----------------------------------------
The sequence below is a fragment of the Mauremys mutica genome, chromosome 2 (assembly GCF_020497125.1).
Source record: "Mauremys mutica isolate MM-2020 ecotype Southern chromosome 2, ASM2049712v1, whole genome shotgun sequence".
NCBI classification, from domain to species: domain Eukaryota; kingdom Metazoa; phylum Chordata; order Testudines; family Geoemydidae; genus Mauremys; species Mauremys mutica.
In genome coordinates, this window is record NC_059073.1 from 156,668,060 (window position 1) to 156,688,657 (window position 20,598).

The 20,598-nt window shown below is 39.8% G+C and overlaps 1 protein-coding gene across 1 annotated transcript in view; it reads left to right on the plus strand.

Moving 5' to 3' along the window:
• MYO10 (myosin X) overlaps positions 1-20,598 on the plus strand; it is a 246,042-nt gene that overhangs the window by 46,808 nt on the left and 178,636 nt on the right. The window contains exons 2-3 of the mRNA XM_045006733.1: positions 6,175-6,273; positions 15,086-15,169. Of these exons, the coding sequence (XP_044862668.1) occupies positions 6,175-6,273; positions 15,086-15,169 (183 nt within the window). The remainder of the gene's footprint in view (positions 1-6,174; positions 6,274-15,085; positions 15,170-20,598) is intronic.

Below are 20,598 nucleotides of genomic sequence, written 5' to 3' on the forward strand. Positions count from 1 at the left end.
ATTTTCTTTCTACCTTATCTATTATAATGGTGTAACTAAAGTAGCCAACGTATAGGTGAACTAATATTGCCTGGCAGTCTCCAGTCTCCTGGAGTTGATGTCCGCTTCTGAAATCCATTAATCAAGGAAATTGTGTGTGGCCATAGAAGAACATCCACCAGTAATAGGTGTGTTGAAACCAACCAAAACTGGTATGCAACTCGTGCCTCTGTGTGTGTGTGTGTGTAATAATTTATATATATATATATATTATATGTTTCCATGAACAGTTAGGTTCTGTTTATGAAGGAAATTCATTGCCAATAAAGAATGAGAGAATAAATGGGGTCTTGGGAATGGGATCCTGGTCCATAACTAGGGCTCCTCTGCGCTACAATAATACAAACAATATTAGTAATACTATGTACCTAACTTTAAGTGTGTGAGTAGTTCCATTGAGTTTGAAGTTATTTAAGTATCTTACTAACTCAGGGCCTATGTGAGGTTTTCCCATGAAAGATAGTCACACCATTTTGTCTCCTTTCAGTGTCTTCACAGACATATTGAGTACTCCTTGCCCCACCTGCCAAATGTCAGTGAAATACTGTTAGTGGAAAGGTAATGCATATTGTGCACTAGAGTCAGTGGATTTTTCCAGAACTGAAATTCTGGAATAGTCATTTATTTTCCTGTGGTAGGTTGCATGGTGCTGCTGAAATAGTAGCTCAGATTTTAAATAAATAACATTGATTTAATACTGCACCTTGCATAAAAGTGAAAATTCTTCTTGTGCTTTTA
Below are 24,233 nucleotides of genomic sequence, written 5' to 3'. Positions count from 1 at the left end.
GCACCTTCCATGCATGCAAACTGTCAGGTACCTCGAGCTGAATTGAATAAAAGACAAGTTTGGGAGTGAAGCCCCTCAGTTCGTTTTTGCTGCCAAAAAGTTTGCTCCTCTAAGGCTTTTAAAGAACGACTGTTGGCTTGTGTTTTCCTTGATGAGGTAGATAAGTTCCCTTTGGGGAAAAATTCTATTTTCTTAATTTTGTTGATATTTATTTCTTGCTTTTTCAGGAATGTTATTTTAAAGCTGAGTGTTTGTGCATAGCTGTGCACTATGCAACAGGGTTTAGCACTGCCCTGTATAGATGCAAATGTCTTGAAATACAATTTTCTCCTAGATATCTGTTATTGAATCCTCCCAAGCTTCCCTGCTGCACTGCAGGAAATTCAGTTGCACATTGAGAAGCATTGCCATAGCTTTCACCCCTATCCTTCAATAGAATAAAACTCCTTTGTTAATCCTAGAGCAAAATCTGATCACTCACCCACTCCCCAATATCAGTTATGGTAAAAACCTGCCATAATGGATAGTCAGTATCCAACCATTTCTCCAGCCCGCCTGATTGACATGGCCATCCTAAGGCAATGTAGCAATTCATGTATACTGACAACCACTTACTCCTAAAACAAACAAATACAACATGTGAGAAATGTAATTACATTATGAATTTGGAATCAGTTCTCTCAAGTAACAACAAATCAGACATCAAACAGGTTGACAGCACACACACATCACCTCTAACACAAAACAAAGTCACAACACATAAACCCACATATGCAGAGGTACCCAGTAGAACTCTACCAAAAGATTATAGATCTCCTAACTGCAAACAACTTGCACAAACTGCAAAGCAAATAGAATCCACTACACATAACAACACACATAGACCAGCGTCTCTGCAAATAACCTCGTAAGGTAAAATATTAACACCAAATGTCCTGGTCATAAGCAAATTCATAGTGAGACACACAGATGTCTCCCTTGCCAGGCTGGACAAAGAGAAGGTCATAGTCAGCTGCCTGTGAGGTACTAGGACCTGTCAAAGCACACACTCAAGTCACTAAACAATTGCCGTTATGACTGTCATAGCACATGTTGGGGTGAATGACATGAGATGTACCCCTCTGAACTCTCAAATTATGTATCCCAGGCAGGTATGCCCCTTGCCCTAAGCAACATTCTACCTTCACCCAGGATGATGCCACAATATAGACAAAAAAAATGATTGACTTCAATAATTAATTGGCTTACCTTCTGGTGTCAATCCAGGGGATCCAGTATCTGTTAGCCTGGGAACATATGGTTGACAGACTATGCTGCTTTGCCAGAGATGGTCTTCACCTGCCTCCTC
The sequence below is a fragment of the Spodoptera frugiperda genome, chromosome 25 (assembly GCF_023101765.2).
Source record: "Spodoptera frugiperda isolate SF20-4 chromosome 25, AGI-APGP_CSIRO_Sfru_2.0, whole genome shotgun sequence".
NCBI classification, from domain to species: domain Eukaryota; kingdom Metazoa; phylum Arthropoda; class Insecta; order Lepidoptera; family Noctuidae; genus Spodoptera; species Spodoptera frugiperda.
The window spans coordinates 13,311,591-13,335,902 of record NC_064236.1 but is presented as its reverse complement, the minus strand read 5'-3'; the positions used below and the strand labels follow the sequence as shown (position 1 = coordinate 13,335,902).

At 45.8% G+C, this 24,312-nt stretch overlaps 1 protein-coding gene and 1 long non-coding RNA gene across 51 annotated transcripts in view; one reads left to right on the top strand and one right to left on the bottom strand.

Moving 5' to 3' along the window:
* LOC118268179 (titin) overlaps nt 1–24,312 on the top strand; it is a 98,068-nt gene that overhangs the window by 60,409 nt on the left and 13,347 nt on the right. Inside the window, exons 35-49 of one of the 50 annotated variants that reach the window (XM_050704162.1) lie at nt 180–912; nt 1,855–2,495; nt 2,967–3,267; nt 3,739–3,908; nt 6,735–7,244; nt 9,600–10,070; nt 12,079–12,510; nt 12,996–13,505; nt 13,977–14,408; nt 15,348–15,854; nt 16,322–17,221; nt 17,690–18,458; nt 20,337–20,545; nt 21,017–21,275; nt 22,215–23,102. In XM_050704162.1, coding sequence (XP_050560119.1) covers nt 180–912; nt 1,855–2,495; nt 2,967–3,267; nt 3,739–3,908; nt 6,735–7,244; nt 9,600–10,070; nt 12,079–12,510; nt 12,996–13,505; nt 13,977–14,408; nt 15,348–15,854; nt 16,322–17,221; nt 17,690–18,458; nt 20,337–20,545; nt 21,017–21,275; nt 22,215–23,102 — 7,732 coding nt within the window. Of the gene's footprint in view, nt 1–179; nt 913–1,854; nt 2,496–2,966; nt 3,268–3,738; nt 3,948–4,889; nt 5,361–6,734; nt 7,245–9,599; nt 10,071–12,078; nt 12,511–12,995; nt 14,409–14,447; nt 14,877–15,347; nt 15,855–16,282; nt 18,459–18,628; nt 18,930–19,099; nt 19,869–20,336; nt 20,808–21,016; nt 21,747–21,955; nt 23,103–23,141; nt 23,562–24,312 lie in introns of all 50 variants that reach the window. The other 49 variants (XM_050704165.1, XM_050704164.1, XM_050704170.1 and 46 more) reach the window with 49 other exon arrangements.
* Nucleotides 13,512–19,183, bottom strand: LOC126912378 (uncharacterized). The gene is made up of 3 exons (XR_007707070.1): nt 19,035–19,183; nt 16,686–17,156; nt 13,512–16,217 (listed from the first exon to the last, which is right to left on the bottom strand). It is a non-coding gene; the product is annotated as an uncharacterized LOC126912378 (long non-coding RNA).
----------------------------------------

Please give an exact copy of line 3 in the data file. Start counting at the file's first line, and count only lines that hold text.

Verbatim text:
NCBI classification, from domain to species: domain Eukaryota; kingdom Metazoa; phylum Chordata; order Testudines; family Geoemydidae; genus Mauremys; species Mauremys mutica.